What to get a Christain who has everything on Christmas

What do you give the Christian who has everything this Christmas?  How about a pin cushion sensitively modeled on St Sebastian, the third-century martyr riddled with a hail of arrows?

Or for the more technologically minded, how about a Virgin Mary memory stick to store computer data, complete with a flashing “sacred heart”?

These are among gifts of questionable taste included in a “12 days of Kitschmas” list unveiled by Ship of Fools, a satirical Christian website.

The items have been selected by Stephen Goddard, a former Church of England press officer, and Simon Jenkins, the web site’s editor, to highlight the absurdity of religious kitsch.

One of the favorites is a calendar in which scantily clad models pose in front of a range of wood coffins, created by a firm of undertakers in Rome. Described by the website as the “Pirelli Calendar for morticians”, it is on sale for 3.50 euros.

On a similar note, one company is offering “huggable urns”, conventional teddy bears that unzip at the back to reveal velvet pouches for cremated ashes.

The bears, described by the website as the “Paddingtonization of death,” are stitched with the words “hold me” and will set you back from an American website at $99.95, or $149.95 if you want one with angel wings.

For those who flag during lengthy church services, there is the Hip Flask Bible, which allows worshipers to refresh themselves while pretending to study the psalms.

The traditionally bound book opens to reveal a 4oz stainless steel hip flask hidden inside its pages, and is available for just £15.

Even racier are the “thongs of praise” items of skimpy underwear featuring a picture of the Madonna and child on the front, priced at $12.99 a pair.

Those looking for something more restrained might try Christ on a Bike, a figurine of Jesus astride a powerful chopper motorbike, a crown of thorns on his head and robes flowing out behind him?

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As the Ship of Fools website comments: “Riding into town on a donkey was all very well in the days of sandals and wearing tea towels on your head.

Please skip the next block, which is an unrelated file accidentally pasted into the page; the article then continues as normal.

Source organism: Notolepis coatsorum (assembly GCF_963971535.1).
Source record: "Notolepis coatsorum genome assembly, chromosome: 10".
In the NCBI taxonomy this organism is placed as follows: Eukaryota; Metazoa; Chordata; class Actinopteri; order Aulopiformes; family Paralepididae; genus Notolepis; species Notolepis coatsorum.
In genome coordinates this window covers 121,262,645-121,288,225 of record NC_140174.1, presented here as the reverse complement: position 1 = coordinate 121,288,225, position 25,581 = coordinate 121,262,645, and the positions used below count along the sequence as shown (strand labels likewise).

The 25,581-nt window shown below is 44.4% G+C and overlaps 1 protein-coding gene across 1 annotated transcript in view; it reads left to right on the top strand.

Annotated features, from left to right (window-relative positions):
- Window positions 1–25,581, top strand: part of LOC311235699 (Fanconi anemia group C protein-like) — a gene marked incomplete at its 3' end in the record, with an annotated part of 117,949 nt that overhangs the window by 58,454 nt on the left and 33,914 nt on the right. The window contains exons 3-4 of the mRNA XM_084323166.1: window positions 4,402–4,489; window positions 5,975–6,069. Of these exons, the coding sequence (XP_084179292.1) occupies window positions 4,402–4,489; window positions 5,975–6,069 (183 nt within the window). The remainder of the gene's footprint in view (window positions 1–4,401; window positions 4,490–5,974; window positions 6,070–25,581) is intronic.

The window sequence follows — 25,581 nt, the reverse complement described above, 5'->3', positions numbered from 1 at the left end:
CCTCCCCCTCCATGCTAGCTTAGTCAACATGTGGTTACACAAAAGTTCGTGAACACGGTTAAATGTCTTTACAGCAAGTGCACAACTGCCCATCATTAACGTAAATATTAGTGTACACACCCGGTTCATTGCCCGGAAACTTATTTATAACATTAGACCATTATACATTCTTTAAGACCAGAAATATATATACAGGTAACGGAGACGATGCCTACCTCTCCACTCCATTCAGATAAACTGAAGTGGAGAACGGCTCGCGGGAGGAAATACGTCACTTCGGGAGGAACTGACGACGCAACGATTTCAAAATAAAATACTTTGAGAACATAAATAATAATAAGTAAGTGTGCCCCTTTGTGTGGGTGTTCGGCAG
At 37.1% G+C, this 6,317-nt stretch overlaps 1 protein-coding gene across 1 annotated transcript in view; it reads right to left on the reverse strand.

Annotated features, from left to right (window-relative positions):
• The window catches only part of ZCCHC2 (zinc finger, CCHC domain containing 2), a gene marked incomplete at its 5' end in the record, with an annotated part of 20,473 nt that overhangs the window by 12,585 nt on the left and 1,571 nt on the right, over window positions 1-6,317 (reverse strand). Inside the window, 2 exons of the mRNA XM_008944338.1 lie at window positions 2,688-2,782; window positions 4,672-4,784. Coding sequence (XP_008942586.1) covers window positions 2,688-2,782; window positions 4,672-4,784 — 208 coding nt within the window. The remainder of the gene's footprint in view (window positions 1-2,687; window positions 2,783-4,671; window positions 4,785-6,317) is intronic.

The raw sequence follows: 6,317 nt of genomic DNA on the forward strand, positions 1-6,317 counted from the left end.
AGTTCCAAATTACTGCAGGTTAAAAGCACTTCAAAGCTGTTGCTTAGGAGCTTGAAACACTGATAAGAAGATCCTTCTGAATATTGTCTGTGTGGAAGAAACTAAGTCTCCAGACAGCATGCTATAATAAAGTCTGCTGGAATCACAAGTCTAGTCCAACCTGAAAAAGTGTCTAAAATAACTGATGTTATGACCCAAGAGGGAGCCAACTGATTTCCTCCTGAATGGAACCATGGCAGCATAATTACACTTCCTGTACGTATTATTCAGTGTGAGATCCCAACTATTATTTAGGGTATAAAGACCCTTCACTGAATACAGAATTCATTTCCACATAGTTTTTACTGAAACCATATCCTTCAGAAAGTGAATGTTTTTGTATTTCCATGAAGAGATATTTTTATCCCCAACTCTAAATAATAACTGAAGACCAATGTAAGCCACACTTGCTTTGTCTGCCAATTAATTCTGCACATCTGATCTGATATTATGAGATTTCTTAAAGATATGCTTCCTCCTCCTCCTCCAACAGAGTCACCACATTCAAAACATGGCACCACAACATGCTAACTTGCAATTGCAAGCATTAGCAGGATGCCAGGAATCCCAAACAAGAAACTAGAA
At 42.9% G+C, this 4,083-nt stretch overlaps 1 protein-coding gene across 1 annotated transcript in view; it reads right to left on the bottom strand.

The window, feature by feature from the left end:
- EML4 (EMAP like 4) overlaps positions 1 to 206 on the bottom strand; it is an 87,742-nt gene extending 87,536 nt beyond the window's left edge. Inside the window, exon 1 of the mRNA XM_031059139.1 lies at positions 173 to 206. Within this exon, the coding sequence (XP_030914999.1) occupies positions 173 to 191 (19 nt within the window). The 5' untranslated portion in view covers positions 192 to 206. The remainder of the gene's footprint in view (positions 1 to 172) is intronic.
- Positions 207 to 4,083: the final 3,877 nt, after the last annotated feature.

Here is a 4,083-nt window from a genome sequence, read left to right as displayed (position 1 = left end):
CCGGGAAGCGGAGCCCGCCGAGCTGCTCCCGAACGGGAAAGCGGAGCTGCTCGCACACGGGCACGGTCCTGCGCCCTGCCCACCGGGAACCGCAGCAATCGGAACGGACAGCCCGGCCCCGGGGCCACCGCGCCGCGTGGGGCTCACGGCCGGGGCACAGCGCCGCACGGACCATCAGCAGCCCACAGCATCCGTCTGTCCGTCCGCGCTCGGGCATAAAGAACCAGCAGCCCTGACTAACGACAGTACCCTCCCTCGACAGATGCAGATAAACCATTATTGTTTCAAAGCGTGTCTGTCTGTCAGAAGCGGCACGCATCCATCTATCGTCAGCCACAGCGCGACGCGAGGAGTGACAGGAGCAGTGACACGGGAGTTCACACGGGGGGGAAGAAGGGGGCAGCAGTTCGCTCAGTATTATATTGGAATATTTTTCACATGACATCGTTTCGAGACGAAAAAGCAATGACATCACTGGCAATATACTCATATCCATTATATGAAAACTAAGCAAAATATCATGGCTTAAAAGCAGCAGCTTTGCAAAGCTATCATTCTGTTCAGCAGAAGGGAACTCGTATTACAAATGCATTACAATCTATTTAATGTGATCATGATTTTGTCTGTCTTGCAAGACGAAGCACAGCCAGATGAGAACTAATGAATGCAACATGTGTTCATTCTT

“But today the Messiah who wants to make an impression needs something a bit more.”

The model, yours for just $30, is one of a series depicting Jesus involved in various contemporary pursuits, from skateboarding to surfing and from football to rodeo.

For those of more Catholic tastes, there is Pope’s Cologne, which claims to be based on formula favoured by Pius IX.

The web site comments: “With notes of violet and citrus, the 150-year-old Vatican toilet water will make a truly fragrant offering for the holy father in your life.”

Those with loftier ambitions might enjoy the Vatican’s answer to Monopoly, a board game in which the winner is elected the pontiff.

Up to six “cardinals” play the game, rolling the dice in the quest to become papabile, and encountering all the usual Catholic preoccupations on the way, from theological censorship and Latin liturgical texts to beatification politics and visions of long-dead saints.

Failing that, how about “holy toast” for breakfast? All you need is a special stamp that makes an imprint of the Virgin Mary on your bread before you put it in the toaster.

Or the Jerusalem Compass that always points the way to the city, so you can ensure your prayers are sent in the right direction.

On a more political note, the collection also includes a nativity scene carved by Palestinians that incorporates a representation of the 230-mile security fence that Israel has erected to deter terrorists, with the wise men trapped on the wrong side.

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Or shoppers could opt for the “Thongs of Praise.”

 

 

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